In theory, the workflow is simple.
1. You shoot in your desired format. You set-up your camera accordingly, SD, HD, FPS, interlaced or progressive, whatever you want and your camera allows.
2. You use a sequence preset that EXACTLY matches what you shot in step 1. If you don't know in what format you shot, all bets are off. See below.
3. You edit and when finished,
4. You export to the format you want, DVD or BRD (it is one or the other, either DVD or BRD) or web (after exporting for the web, your job is done).
5. You author the exported file(s) and burn to either DVD or BRD, using the application you like and are familiar with.
For DVD, use MPEG2-DVD and elementary streams (separate audio and video streams). Use DVD-HQ Bitrate & GOP calculator to calculate bitrates, or use Dynamic Link to Encore and have Encore take care of the encoding required.
For BRD, use H.264-BR or MPEG2-BR and follow the same suggestions as for DVD.
In Encore import the video file as a time-line and import the audio file as an asset. Drag the audio to the time-line and it will snap in place. Author and burn.
If you use another application, like Nero, follow their suggested steps, but IMO Encore is the easiest way.
HELP: I don't know in what format I shot my footage! . In that case import your footage, drag it from the project panel to the New Item icon at the bottom of the project panel and a new sequence with the correct settings will be created automatically.
If you are going to BluRay you need to keep everything interlaced, so sequence setting would be 1080i25 (30 for ntsc). Or drag a clip into the New Item Button. See screendump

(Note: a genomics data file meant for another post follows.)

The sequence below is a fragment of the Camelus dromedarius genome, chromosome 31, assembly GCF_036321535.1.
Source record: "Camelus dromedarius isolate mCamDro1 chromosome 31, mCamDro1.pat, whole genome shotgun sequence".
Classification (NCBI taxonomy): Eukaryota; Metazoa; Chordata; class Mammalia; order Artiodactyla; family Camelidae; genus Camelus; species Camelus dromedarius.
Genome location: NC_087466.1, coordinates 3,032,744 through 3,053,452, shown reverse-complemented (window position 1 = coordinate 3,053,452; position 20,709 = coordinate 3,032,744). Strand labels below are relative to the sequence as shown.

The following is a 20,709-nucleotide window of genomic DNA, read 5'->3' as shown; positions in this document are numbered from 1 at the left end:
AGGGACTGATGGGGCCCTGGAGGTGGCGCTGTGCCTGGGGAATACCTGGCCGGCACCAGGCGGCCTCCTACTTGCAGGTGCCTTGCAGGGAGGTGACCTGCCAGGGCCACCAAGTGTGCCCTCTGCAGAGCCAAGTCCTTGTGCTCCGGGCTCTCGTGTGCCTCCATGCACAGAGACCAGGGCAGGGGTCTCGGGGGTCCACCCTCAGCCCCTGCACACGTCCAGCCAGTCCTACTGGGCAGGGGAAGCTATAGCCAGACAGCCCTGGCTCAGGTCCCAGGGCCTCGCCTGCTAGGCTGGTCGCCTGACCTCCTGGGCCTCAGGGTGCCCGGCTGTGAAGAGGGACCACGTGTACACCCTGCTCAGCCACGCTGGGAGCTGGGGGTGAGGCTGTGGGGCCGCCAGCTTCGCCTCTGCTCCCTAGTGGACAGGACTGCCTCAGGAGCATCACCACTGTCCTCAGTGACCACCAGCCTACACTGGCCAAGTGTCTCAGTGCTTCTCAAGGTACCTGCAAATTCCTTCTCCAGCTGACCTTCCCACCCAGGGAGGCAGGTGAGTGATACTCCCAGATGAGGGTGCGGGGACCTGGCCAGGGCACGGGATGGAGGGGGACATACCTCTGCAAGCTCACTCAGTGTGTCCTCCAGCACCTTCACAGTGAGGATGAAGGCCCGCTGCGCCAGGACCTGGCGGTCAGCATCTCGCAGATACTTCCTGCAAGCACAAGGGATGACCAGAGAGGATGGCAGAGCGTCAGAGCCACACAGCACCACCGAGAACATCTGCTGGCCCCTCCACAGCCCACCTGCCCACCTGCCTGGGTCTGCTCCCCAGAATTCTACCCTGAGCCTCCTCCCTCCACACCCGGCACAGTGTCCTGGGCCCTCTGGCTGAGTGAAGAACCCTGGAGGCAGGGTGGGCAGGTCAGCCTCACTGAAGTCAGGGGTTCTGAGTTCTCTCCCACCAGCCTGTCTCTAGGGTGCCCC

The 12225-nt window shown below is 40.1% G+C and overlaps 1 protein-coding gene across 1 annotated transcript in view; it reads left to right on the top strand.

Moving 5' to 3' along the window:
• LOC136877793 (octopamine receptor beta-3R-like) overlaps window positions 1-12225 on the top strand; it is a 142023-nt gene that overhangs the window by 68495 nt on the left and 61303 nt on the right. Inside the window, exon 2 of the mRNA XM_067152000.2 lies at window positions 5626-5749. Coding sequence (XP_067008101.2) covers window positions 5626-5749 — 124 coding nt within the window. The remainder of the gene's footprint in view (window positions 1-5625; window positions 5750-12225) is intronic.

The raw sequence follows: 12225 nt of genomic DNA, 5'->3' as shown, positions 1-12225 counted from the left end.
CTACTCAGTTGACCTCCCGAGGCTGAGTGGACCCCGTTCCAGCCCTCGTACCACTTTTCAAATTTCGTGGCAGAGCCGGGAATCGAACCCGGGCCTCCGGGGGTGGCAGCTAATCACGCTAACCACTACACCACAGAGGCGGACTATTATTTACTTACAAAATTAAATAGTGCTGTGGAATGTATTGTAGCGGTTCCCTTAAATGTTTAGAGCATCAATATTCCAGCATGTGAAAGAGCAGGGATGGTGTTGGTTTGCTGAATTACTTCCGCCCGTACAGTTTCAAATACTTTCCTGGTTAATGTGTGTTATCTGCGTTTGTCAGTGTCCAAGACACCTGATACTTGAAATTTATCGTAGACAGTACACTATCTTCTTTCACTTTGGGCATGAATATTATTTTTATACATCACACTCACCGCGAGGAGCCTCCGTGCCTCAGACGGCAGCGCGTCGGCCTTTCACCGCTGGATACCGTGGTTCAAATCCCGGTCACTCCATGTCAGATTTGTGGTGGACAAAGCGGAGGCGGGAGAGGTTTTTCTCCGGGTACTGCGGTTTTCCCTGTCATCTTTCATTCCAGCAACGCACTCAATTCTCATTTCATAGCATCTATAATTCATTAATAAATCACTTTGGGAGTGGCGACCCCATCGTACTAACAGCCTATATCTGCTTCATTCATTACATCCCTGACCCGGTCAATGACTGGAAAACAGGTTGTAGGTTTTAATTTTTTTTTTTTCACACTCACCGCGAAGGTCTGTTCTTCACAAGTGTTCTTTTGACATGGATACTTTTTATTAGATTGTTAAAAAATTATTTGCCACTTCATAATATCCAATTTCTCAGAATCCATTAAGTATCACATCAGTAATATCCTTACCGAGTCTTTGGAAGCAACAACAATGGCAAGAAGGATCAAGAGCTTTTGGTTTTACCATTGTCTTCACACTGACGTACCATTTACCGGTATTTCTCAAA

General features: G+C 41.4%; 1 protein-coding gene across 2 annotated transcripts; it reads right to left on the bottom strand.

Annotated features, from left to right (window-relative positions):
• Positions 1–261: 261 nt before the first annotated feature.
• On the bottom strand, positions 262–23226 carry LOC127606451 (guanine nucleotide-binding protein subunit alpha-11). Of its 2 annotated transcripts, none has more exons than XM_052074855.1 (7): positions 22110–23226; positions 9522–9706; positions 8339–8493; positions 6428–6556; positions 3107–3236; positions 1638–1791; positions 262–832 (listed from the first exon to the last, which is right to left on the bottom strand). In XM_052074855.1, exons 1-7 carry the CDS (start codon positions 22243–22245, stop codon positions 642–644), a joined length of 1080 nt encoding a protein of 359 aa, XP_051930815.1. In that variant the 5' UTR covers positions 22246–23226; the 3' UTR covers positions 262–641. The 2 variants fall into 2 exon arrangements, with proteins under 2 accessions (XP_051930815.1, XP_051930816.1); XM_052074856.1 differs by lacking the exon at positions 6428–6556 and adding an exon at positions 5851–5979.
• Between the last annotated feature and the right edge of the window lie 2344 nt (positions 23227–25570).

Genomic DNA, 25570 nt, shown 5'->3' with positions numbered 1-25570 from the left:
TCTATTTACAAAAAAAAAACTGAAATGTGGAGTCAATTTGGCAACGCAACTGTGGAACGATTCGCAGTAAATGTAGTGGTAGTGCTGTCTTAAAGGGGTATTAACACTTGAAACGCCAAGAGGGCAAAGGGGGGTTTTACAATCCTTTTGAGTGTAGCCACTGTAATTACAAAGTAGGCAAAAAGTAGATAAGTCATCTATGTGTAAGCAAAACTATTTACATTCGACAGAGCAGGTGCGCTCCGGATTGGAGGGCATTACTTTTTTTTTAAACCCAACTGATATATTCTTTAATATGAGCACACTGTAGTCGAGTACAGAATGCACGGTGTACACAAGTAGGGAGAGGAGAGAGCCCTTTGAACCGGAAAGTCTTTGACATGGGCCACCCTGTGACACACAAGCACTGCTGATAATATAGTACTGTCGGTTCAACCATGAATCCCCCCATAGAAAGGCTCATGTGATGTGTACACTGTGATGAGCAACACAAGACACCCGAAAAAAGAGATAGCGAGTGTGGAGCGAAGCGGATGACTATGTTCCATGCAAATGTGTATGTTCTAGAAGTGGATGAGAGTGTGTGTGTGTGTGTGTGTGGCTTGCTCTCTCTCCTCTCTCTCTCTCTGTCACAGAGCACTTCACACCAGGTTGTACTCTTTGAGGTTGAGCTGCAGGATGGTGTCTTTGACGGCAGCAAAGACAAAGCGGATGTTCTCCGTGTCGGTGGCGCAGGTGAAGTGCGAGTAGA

For burning to dvd or BD the easiest way is to use Dynamic Link (File/Adobe Dynamic Link/Send to Encore) and let Encore handle the rest.
If you want more controle you can export in Premiere to mpeg2-dvd or H.264 BluRay, import into Encore and burn.
Edit: Harm types faster.
Thanks for the replies. I am a total novice. I am not in a business which does video production. I do it for my own projects only. I can tell from the replies that a lot of information is presumed. Like, "interlaced" etc. Us beginners have absolutely no idea what that even means.
So I was wondering, is there a good tutorial you know of to help us old dogs learn some new tricks?
The included Help files for the programs are an excellent place to start. Go in sequence from beginning to end. Try each new thing as you learn it. Look up any words you do not fully understand.
In short, it behooves you to do your own homework here. Premiere Pro is a professional application designed for professionals. You'll have an easier time of things if you become one, in understanding at least, if not in practice.
Yeah, I've been using CS3 for years. Produced and distributed quite a few DVD's with 59 minute outdoor videos, but the HD format and the new After Effects are what sold me on CS5. I always like to short cut the learning curves.